You know what ordinary means?Here is a tip to breeze through a confirmation hearing before South Korean lawmakers. You as well as your sons should have completed mandatory military service. Your residential record should be short because you have not often moved houses to disguise your address for real estate profit or to get children into good schools. You should have debt rather than assets to hand down to your children. You also have no idea what off-budget expenses you can buy with your extra cash money. But sadly, a person like this won’t be short-listed for major government offices and eligible for confirmation hearings in the first place.
We Koreans were not born to be this cynical. But what we see in the press brings out the sarcastic wit in us. Those eligible for top government posts should bear at least one or all of the opposite credentials. Kim Yong-joon and Jung Hong-won, who were nominated by President-elect Park Geun-hye for prime minister, had sons who were exempted from military service. Why do people in important places all have physically weak sons? Should people with high ambitions for public offices take military duties less seriously?
Maybe they wanted to do their duties to the country like other male adults, but could not for private reasons. But their excuses would hardly evoke sympathy from the common people — especially the parents who are sending or sent their sons to the military. We learn from the papers that there are many medical handicaps young men in their 20s can suffer to receive exceptions from military service — being underweight, having gout and spinal disc herniations, etc. We also learn these illnesses can be cured as these men are all healthy today.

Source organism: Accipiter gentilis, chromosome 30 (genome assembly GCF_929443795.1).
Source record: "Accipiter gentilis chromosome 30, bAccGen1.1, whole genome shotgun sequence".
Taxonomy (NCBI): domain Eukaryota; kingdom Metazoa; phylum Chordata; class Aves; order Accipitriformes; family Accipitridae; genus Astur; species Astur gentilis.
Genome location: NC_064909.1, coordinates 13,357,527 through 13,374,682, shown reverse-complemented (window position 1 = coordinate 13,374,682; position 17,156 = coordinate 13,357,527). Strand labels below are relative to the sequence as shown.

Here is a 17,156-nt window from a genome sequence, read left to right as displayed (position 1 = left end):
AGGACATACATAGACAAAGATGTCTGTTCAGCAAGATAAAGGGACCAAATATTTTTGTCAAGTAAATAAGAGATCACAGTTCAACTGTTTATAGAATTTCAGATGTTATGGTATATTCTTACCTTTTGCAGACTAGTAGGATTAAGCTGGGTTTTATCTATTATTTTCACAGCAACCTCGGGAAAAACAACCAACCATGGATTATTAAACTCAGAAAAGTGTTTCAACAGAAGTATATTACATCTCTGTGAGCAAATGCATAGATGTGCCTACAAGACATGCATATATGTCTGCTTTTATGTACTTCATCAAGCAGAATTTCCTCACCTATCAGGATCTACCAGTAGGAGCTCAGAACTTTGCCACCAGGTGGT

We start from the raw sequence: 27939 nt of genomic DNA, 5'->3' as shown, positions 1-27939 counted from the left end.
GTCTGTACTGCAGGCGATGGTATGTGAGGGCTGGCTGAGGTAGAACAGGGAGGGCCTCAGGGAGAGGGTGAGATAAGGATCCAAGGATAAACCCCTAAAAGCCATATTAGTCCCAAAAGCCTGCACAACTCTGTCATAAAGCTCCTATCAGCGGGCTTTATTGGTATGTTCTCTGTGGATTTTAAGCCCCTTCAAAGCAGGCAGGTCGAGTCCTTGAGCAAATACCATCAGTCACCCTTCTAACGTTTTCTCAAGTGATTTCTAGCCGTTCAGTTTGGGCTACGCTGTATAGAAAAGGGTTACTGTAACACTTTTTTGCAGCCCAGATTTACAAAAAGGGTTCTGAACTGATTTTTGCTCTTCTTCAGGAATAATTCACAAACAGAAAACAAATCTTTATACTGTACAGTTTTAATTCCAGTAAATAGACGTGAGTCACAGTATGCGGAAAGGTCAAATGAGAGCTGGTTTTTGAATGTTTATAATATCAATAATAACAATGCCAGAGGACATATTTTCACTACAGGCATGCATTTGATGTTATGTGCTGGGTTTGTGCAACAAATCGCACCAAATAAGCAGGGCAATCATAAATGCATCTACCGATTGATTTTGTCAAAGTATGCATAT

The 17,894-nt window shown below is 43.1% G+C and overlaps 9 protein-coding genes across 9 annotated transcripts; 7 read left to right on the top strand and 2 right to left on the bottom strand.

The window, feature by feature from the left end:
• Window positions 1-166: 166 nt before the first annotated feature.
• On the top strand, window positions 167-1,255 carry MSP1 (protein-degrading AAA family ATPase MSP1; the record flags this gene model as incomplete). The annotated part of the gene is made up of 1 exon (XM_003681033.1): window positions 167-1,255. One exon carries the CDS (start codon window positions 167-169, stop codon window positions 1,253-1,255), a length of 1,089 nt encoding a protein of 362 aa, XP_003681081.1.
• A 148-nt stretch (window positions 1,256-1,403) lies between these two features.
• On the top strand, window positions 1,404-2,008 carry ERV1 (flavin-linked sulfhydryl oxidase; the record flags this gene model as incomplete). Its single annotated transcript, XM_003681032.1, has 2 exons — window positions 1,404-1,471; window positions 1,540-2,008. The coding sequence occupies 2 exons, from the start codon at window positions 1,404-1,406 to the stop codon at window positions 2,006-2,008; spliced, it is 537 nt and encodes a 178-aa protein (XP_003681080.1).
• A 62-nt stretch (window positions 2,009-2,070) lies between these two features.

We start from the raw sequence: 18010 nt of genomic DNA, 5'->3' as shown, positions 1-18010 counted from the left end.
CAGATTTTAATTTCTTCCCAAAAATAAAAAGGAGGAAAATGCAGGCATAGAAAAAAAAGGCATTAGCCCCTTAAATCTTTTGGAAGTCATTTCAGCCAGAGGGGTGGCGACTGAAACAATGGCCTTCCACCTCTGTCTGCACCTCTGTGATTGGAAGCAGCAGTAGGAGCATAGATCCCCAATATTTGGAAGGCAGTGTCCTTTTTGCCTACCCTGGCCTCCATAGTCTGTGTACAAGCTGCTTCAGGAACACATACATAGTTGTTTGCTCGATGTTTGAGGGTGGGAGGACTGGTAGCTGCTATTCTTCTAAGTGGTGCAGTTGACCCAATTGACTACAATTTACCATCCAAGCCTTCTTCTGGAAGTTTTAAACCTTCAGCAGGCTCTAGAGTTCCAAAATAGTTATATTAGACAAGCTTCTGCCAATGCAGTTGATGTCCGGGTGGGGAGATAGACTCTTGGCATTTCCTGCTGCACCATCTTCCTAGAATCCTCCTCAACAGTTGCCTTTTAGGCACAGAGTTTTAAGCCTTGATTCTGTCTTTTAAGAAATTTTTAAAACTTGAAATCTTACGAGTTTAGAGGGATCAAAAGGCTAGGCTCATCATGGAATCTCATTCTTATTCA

Ordinary people cannot imagine attempting to use their means to spare their sons from the military. They don’t have that kind of ability. As with schooling, men naturally accept that they must save nearly two years of their 20s for the military. It is how the rest of the population can lead a comfortable life believing our borders are safely guarded even in this extremely cold weather. One or two instances could be coincidental. But if there is another military exemption case in follow-up appointments, people may lose their patience.
Some may think we are too narrow-minded for being so picky about the private lives of the people who can actually do great things for the country. But if we start to tolerate one or two things, we may one day find ourselves without firm pillars of morality and justice. People in the higher social echelon should keep their standards high and demonstrate good examples. Many of them, however, do not even meet the standards of the masses.
What is also troublesome is that Jung calls himself an “ordinary” person. The phrase was popularly used by military-general-turned President Roh Tae-woo during his campaign in 1987. Roh wanted to erase the military image of him with a slogan of “commonness” to win favor at the peak of the democratization movement in the late 1980s.
Jung borrowed the term to underscore the relative humbleness of his background. He says that he does not have the usual spectacular background. He graduated from Sungkyunkwan University. The school scored fifth in university rankings by the JoongAng Ilbo last year. It was ranked higher than Korea University from which incumbent President Lee Myung-bak graduated.
His alumni include Park Byeong-seug, vice speaker of the National Assembly, Yoo Min-bong and An Chong-bum of the presidential transition team. Jung passed the state law exam and served as senior prosecutor. He can hardly be considered “ordinary.” His insistence on someone ordinary actually can raise questions about Park’s promise to value ordinary people during her term.
Picked by Park to oversee the ruling party’s nomination process during last year’s legislative election, Jung said the party should seek out candidates who put people’s well-being and wisdom ahead of their own. Now that he is named as a nominee for prime minister, he certainly is no longer ordinary. We wish he will try to listen, think and stand on the side of the common people. It is what ordinary people really desire from people in high places in the government.